DiploNews – Issue 233 – 1 August 2013
Now is the right time to plan your professional development for the autumn. Diplo offers several stimulating online courses on important contemporary diplomacy topics:
Apply by 5 August for University of Malta accredited courses and by 2 September for Diplo Certificate Courses. For further information or to apply, click on the titles of the courses above, or visit our courses website. Register now to reserve your place.
We are now accepting applications for the 2014 Master in Contemporary Diplomacy, and the Master in Contemporary Diplomacy with an Internet Governance specialisation. These unique postgraduate programmes, offered in cooperation with the University of Malta, include a 10-day residential workshop in Malta followed by 16–20 months of online learning. To learn more about what it's like to participate in this programme, you can read an interview with current programme participant Kevon Swift, or view a video with participant Lutine de Boer. Please visit the Master in Contemporary Diplomacy webpage to read more and to apply. The programme starts at the end of January 2014 and the application deadline is 1 October 2013.
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‘Information security is not someone else’s job; everyone has a role.’ So says Senior Diplo Fellow, Dr Eduardo Gelbstein, in his new book Information security for non-technical managers. This short book is intended for those who want to broadly understand information security and their role in protecting information assets. In it, Gelbstein looks at information security in context. He explores the lessons we have learned in the last ten years and advises on managing and measuring information security. He also considers the four domains of vulnerability: government, people, process, and technology. This practical book signposts other relevant information available on an issue that currently has no solution. Information security is an issue we all have to deal with – and Gelbstein’s book is as good a starting point as any. Download your free copy.
YouTube videos and TV footage, whether captured by professionals or what are now known as ‘citizen journalists’, portray what the documentarist sees, i.e. the action that is unfolding in front of them. But, without proper context, this type of reporting can be misleading. What is going on off camera might tell a different story. Mary Murphy looks at The medium and how it can colour the message.
2012 was the year of the MOOC. MOOC, an acronym for massive open online courses, grabbed the media attention and became a widely discussed topic in education. Yet as Katharina Höne reports, all is not well in the MOOC camp. In her post We still need to learn how to learn online: the backlash of the MOOC-hype, Katharina concludes that ‘a lot needs to be done before online learning can re-shape higher education. We need to learn how to learn online, both as teachers and as students.’ Daniel Beaudoin is a consultant on humanitarian diplomacy and civil-military affairs, as well as a lecturer on humanitarian diplomacy and aid operations at Tel Aviv University. In an interview with Diplo, Daniel talks about Real learning in the virtual classroom.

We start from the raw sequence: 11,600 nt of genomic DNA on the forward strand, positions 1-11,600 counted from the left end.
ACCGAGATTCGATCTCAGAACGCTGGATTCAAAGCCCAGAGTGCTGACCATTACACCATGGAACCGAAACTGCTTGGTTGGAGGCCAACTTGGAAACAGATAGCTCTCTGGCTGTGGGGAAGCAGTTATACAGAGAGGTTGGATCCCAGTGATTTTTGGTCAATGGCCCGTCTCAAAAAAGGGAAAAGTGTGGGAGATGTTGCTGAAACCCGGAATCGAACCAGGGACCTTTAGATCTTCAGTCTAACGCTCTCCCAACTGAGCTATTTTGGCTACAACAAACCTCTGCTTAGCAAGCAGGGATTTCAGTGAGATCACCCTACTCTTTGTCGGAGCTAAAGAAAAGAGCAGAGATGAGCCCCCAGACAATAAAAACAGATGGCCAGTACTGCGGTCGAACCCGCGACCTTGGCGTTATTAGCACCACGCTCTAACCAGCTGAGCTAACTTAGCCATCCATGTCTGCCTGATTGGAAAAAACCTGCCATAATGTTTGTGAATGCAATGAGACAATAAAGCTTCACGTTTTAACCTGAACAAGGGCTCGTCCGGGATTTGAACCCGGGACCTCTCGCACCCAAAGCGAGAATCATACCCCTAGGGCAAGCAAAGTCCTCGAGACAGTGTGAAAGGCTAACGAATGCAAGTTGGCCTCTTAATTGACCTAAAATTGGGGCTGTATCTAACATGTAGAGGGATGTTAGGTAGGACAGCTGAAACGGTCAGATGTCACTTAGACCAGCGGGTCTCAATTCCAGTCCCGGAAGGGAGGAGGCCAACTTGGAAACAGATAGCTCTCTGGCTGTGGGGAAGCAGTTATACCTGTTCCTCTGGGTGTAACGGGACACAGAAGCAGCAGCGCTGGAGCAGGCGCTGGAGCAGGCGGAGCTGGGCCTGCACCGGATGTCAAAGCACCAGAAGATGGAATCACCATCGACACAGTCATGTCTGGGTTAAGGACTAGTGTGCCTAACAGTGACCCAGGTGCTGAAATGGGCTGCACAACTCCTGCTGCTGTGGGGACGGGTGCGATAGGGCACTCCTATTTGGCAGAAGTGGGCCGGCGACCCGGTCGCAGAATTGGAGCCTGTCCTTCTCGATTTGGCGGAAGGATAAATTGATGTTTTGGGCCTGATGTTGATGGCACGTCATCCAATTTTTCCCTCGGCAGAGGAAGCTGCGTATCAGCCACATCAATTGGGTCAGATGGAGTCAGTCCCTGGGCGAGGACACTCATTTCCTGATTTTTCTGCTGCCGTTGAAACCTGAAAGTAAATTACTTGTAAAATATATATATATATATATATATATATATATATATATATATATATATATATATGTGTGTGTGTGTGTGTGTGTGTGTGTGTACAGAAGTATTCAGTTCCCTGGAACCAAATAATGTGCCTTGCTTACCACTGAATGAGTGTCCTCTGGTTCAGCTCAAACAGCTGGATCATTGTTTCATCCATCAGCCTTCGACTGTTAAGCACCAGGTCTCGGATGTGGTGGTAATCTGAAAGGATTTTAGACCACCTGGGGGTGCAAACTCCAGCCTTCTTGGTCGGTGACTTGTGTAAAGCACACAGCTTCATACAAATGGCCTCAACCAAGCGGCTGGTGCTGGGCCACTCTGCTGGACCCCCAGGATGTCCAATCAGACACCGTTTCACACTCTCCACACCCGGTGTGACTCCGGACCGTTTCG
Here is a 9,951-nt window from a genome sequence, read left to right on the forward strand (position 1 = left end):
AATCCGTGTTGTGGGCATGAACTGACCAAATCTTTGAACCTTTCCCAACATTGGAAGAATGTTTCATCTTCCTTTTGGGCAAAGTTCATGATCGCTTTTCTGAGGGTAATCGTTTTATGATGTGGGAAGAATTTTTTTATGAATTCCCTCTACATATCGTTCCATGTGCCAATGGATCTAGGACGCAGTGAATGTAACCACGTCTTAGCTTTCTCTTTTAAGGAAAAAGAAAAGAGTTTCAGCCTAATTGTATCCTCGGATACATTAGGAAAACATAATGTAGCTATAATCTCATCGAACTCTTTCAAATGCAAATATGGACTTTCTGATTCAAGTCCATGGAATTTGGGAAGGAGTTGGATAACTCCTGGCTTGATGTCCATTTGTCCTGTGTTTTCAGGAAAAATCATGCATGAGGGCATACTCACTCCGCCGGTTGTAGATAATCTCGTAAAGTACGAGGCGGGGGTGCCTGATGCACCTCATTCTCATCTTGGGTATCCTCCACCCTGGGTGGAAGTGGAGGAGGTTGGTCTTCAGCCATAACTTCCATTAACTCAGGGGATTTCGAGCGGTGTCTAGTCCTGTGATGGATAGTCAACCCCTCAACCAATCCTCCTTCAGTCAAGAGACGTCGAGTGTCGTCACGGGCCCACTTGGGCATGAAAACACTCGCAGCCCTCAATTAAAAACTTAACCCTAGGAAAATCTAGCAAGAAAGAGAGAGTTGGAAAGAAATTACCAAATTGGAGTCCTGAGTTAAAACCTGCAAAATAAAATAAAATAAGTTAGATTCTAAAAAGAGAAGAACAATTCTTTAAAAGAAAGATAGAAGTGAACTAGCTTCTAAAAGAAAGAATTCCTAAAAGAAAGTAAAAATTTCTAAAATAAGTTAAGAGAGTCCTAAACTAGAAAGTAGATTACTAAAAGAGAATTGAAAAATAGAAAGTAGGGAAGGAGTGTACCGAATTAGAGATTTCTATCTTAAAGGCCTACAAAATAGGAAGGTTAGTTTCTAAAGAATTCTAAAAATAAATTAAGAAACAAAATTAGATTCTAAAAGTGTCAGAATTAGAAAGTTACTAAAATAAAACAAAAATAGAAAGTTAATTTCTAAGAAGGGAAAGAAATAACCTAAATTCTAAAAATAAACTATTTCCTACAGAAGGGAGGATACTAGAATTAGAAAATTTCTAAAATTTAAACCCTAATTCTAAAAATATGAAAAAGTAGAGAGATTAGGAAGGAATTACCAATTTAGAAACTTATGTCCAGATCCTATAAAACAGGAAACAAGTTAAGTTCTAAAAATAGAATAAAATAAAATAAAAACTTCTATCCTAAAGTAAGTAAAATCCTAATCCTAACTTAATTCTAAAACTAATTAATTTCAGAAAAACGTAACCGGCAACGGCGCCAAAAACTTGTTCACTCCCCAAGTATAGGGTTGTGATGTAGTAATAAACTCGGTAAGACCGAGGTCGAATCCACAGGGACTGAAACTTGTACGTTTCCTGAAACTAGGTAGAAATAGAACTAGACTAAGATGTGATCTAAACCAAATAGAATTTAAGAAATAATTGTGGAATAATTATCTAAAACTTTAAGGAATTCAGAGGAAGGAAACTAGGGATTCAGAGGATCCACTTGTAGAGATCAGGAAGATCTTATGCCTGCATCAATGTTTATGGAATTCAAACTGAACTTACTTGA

Cyberthreats are real. Numerous cases certify this. Motives vary: from hacktivism (with political or ideological backgrounds, simple curiosity, or personal assertion), via crime (economic or other benefits), to espionage (industrial or intelligence), to terrorism, to warfare. Targets vary as well. If you missed our webinar, check out the Webinar digest: Cybersecurity for e-diplomats: Hype and reality
Fine Tuitupou-Arnold, who works as Advocacy and Policy Advisor for the Cook Islands Red Cross Society, took some time out to talk to us about Strengthening the status of Red Cross Societies in the Pacific.
In his post Wrong metaphors Aldo Matteucci advises that before we use metaphors, we should ‘check the points of similitude – superficial commonality of traits may hide fundamental differences. The power of analogy is so strong, unfortunately, that once established they rule the thinking – unthinkingly. A lot of useful time is wasted in picking the unspoken assumptions apart.’
The Internet Governance Forum (IGF) community is holding tight as rumours that the 2013 IGF meeting might be cancelled spread across discussion groups and on social media. Join us on Twitter and Facebook as we follow the latest updates.
Related to the IGF, community member Luca Belli has announced a new ‘arrival’: the Dynamic Coalition on Network Neutrality. The Dynamic Coalition will provide a common platform involving stakeholders, and includes a mailing list to allow members to discuss Net neutrality in an open and interactive way. A call for contributions for the first annual report of the Dynamic Coalition has also been announced. Read more here.
On a different note, Valerie Vlasenko shares an infographic on aspects and statistics related to cyber threats. The data was collected from various sources, including the World Economic Forum, the IGF, the ITU, and NATO's Cooperative Cyber Defence Centre of Excellence.